The honden at Isaniwa Shrine (伊佐爾波神社) in Matsuyama, Ehime, is a rare example of the hachiman-zukuri style. The honden (left) is surrounded by a cloister-like corridor called kairō (right).

The hachiman-zukuri (八幡造) is a traditional Japanese architectural style used at Hachiman shrines in which two parallel structures with gabled roofs are interconnected on the non-gabled side, forming one building which, when seen from the side, gives the impression of two.[1] The front structure is called gaiden (外殿 outer sanctuary), the rear one naiden (内殿 inner sanctuary), and together they form the honden.[2][3] The honden itself is completely surrounded by a cloister-like covered corridor called kairō' (回廊) (see photo). Access is made possible by a gate called rōmon (楼門).

It has a hirairi or hirairi-zukuri (平入・平入造) structure, that is, the building has its main entrance on the side which runs parallel to the roof's ridge (non gabled-side). There are entrances also at the center of the gabled sides (see image). In general, the rear structure is 3x2 ken,[4] while the front one is 3x1.[1]

The space between the two structures is one ken wide and forms a room called ai-no-ma (相の間).[1] The actual width and height of this room vary with the shrine.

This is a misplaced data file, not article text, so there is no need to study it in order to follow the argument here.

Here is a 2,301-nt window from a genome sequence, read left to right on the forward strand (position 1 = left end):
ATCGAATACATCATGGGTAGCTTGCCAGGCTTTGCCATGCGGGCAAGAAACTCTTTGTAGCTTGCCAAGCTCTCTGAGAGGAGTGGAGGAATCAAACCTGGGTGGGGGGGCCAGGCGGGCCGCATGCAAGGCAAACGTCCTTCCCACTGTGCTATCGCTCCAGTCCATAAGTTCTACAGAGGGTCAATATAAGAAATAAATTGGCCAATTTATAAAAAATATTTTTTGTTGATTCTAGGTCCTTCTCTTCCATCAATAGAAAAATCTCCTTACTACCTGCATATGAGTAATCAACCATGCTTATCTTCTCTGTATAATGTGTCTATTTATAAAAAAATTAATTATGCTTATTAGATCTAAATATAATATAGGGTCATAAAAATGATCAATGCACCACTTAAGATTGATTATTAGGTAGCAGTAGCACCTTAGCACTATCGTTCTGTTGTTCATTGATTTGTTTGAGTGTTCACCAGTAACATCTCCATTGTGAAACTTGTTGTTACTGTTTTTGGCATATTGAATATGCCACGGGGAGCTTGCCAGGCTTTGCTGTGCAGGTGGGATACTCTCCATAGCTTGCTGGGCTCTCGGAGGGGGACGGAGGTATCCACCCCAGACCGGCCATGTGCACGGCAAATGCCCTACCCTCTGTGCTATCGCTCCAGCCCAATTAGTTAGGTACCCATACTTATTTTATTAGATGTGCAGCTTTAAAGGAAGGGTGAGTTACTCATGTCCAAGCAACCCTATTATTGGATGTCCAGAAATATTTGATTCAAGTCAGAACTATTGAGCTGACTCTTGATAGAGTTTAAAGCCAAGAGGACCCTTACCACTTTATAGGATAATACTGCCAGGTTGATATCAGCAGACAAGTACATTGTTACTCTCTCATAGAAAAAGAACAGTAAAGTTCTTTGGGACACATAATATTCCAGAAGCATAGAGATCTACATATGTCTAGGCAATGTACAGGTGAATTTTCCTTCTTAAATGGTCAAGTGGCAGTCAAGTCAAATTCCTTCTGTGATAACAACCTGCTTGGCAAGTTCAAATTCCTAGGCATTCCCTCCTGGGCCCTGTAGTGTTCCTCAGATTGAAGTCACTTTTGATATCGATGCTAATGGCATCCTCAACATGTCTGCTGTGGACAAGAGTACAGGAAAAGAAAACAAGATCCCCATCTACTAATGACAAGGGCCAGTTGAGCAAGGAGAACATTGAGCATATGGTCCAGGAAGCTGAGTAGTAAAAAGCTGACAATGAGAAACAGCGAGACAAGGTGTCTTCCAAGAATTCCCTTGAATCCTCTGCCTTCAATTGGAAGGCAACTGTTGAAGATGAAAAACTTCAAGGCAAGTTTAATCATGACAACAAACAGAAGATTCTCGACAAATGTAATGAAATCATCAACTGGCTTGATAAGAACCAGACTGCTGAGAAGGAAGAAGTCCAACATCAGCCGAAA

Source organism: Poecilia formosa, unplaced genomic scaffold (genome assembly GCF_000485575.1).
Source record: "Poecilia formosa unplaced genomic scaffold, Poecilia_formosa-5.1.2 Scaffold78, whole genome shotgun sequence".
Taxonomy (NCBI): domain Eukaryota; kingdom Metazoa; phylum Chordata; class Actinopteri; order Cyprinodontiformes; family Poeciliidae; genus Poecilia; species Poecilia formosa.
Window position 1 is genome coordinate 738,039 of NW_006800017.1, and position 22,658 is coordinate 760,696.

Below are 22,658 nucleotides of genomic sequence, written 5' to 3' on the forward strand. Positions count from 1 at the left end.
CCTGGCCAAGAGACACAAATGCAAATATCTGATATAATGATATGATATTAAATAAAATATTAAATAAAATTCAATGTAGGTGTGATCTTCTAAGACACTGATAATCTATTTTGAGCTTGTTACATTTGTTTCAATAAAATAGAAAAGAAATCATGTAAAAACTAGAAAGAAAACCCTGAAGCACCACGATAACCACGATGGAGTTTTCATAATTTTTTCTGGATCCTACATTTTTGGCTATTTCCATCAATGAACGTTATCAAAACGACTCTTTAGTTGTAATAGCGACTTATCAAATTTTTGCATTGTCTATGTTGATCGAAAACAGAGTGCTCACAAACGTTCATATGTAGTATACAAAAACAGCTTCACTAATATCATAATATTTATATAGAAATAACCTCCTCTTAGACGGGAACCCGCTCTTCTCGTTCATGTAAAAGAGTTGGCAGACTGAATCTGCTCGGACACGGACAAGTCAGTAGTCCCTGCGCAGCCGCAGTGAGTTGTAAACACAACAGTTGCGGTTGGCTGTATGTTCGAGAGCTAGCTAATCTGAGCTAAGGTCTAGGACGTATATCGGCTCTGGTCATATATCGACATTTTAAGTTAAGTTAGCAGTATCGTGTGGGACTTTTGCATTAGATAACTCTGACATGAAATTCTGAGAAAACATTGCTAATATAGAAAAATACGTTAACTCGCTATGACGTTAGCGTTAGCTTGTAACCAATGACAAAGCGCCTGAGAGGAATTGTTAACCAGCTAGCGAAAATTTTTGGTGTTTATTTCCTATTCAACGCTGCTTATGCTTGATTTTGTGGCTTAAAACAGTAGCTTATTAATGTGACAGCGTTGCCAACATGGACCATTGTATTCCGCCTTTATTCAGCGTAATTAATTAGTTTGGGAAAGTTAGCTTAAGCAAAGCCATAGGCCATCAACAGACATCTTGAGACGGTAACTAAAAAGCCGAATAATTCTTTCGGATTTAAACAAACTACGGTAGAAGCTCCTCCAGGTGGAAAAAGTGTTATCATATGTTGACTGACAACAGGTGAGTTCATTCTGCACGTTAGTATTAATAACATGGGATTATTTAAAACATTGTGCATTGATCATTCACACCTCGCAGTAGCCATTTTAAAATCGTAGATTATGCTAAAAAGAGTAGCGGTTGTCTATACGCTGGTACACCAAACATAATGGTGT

Extant examples are Usa Shrine and Iwashimizu Hachiman-gū. This style, of which only five Edo period examples survive, may be of Buddhist origin, since some Buddhist buildings show the same division. For example, Tōdai-ji's hokke-dō[5] is divided in two sections laid out front and back. Structural details also show a strong relationship with the Heian period style called shinden-zukuri used in aristocratic residences.[1] Another possible origin of this style may have been early palaces, known to have had parallel ridges on the roof.[1]

An example of hachiman-zukuri style

Isaniwa Shrine (伊佐爾波神社) in Matsuyama, Ehime, is a rare example of the hachiman-zukuri style.


  1. 1 2 3 4 5 JAANUS, Hachiman-zukuri accessed on December 1, 2009
  2. History and Typology of Shrine Architecture, Encyclopedia of Shinto accessed on November 2009
  3. Kōjien Japanese dictionary
  4. The ken is the distance between one supporting pillar and another, a quantity which can vary from shrine to shrine and even within the same building.
  5. Literally "Lotus Sūtra Hall". A hall whose layout allows walking around a statue for meditation.
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